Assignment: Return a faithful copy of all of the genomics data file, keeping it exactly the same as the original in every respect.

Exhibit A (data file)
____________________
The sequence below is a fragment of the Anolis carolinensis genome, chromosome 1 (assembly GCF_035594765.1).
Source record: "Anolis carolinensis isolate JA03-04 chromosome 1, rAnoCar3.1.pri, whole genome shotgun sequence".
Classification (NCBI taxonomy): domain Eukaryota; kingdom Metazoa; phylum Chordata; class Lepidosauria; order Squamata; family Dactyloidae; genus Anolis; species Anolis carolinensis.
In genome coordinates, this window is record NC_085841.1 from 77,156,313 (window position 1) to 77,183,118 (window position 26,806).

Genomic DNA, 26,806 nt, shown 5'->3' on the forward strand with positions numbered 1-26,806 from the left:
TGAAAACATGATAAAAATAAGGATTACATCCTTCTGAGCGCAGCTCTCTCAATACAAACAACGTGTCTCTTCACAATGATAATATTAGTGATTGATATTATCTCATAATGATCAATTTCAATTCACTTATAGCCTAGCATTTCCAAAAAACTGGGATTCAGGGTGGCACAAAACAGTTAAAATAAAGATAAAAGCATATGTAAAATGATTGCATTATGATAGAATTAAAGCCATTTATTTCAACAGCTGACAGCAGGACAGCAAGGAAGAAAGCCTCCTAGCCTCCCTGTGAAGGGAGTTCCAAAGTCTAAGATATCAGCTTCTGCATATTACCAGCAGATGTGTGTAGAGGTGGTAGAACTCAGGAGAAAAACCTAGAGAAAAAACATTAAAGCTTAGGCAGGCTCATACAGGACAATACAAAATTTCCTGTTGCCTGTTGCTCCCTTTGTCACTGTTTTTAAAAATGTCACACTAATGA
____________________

The sequence below is a fragment of the Anolis carolinensis genome, chromosome 1 (assembly GCF_035594765.1).
Source record: "Anolis carolinensis isolate JA03-04 chromosome 1, rAnoCar3.1.pri, whole genome shotgun sequence".
Classification (NCBI taxonomy): domain Eukaryota; kingdom Metazoa; phylum Chordata; class Lepidosauria; order Squamata; family Dactyloidae; genus Anolis; species Anolis carolinensis.
In genome coordinates, this window is record NC_085841.1 from 77,156,313 (window position 1) to 77,183,118 (window position 26,806).

Genomic DNA, 26,806 nt, shown 5'->3' on the forward strand with positions numbered 1-26,806 from the left:
TGAAAACATGATAAAAATAAGGATTACATCCTTCTGAGCGCAGCTCTCTCAATACAAACAACGTGTCTCTTCACAATGATAATATTAGTGATTGATATTATCTCATAATGATCAATTTCAATTCACTTATAGCCTAGCATTTCCAAAAAACTGGGATTCAGGGTGGCACAAAACAGTTAAAATAAAGATAAAAGCATATGTAAAATGATTGCATTATGATAGAATTAAAGCCATTTATTTCAACAGCTGACAGCAGGACAGCAAGGAAGAAAGCCTCCTAGCCTCCCTGTGAAGGGAGTTCCAAAGTCTAAGATATCAGCTTCTGCATATTACCAGCAGATGTGTGTAGAGGTGGTAGAACTCAGGAGAAAAACCTAGAGAAAAAACATTAAAGCTTAGGCAGGCTCATACAGGACAATACAAAATTTCCTGTTGCCTGTTGCTCCCTTTGTCACTGTTTTTAAAAATGTCACACTAATGA